Public employees who work in jobs related to public health and safety and who test positive for drugs can’t refuse to sign medical releases related to treatment for drug and alcohol problems.
Recent case: Michael and a group of other Buffalo firefighters sued after the city threatened to fire them if they refused to sign medical record releases. All had tested positive for controlled substances during a routine drug test. Those who wanted to keep their jobs entered treatment and rehabilitation programs.
As a condition of treatment and continued employment, the men had to sign medical releases authorizing their doctors to provide treatment details while they were in rehab. The firefighters argued the release requirement violated their constitutional right to privacy.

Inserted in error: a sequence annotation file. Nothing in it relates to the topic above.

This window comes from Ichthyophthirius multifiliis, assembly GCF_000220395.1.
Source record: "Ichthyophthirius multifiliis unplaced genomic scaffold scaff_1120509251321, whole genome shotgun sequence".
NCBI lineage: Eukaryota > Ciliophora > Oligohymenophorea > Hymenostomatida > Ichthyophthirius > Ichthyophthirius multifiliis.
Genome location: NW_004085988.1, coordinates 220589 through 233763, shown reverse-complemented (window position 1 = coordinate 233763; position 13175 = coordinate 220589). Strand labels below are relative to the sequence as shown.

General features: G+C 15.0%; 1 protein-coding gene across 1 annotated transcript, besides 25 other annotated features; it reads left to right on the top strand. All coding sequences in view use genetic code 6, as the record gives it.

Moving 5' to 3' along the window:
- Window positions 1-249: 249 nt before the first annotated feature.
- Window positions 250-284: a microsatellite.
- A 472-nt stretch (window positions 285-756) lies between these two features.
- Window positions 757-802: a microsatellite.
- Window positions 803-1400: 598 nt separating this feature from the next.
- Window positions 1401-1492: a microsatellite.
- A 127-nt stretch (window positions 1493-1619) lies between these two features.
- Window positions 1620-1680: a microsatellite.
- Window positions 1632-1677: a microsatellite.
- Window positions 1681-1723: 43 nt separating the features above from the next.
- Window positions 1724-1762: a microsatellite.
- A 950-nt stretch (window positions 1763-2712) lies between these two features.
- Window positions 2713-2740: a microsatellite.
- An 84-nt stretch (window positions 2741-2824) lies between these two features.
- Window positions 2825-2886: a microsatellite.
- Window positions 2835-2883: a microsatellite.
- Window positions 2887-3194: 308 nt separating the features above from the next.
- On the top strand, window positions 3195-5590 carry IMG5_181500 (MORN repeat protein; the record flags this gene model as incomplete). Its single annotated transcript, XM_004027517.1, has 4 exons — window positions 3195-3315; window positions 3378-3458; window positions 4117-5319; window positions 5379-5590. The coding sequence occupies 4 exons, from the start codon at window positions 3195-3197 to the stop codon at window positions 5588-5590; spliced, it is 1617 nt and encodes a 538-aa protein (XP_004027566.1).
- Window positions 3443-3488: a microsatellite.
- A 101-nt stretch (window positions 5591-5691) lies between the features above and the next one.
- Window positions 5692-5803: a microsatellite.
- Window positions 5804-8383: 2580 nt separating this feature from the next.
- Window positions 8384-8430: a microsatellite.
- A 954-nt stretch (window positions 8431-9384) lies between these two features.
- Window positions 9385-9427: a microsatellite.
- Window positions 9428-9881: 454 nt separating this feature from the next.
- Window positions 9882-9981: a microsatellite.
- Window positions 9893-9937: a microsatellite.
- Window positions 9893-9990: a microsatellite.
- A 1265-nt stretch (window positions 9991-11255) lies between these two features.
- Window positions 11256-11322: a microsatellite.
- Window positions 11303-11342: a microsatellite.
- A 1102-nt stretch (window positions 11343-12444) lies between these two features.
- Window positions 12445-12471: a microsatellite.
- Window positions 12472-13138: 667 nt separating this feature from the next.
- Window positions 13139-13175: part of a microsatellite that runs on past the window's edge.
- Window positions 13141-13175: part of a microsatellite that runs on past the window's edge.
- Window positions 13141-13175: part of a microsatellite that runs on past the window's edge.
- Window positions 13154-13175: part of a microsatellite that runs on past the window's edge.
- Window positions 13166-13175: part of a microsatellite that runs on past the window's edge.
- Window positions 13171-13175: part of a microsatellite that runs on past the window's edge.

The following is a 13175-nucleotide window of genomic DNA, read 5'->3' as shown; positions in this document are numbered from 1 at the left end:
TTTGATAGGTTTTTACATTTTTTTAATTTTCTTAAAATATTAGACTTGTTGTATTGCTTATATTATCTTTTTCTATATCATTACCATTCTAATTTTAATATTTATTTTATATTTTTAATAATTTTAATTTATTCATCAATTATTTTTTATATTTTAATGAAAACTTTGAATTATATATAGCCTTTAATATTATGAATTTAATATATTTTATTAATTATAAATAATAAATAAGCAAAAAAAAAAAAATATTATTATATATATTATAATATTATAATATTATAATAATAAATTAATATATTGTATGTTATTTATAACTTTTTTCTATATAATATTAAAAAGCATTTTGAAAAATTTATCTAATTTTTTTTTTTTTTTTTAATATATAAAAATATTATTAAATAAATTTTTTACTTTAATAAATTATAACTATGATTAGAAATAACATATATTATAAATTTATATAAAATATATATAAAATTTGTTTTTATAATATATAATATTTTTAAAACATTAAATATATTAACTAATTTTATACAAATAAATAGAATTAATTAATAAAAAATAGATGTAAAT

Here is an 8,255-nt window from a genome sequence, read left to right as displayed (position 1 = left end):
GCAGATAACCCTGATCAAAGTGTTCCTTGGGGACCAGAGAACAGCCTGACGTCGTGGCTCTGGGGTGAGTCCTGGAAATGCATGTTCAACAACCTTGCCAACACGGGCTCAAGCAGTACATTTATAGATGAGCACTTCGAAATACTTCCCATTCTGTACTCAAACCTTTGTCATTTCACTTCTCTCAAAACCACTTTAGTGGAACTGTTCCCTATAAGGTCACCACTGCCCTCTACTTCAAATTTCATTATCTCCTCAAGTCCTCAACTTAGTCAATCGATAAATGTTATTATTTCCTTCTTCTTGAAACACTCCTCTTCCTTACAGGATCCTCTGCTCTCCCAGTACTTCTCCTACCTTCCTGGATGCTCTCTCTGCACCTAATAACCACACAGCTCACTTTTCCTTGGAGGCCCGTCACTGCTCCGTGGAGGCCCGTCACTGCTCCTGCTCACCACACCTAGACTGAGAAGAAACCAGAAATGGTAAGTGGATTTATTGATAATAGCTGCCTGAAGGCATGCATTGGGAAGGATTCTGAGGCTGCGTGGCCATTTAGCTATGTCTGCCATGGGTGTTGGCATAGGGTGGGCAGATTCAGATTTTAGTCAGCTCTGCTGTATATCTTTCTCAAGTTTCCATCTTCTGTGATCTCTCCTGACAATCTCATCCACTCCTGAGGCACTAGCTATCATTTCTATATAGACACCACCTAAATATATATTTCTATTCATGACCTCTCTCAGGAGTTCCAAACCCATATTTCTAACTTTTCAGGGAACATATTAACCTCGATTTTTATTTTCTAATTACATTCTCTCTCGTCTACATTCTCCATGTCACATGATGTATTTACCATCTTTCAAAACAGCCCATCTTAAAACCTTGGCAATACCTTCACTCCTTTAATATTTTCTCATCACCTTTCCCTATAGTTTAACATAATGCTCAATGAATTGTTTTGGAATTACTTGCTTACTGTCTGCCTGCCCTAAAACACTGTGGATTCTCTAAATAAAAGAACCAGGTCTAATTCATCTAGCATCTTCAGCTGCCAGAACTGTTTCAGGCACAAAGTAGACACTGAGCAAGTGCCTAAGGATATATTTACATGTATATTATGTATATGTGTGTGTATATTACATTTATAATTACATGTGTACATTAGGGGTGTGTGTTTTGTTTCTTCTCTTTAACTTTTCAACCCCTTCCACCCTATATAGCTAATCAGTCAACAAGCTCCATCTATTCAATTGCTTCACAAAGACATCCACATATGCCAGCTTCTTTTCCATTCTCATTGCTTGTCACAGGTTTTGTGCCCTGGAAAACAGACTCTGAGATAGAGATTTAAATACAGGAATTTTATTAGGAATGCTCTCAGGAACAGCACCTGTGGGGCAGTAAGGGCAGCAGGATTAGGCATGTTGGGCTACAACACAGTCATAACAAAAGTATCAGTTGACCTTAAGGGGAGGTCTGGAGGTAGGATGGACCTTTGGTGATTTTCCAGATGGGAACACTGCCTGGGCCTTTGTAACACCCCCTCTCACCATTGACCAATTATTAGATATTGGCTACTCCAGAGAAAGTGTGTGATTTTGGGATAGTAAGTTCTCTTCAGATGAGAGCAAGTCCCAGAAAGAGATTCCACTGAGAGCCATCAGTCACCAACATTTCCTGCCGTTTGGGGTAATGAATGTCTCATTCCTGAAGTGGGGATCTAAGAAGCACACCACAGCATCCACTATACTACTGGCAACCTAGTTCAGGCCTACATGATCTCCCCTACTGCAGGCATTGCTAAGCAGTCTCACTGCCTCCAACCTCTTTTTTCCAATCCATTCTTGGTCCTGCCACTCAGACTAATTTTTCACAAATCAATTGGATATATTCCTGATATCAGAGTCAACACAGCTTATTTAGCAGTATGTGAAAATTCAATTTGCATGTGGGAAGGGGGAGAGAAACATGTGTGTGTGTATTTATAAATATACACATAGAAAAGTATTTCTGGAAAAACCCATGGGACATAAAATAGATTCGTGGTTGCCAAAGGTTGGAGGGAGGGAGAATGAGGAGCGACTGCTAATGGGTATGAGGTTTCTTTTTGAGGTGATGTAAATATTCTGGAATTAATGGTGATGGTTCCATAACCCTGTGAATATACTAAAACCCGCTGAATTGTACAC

The court disagreed. It pointed out that the intrusion was minimal, since the only information requested was related to their treatment for drug or alcohol abuse. Plus, the court balanced the significant health and safety concerns the employer had for employees working in dangerous professions. It found that those interests outweighed the firefighters’ privacy concerns. (Men of Color Helping All Society, et al., v. City of Buffalo, et al., No. 12-3067, 2nd Cir., 2013)
Final note: Public employees are entitled to a due process hearing before termination or other significant changes in their employment status. But that hearing doesn’t have to be formal or extensive. The Buffalo firefighters challenged the drug tests before having to enter rehab. That was sufficient.
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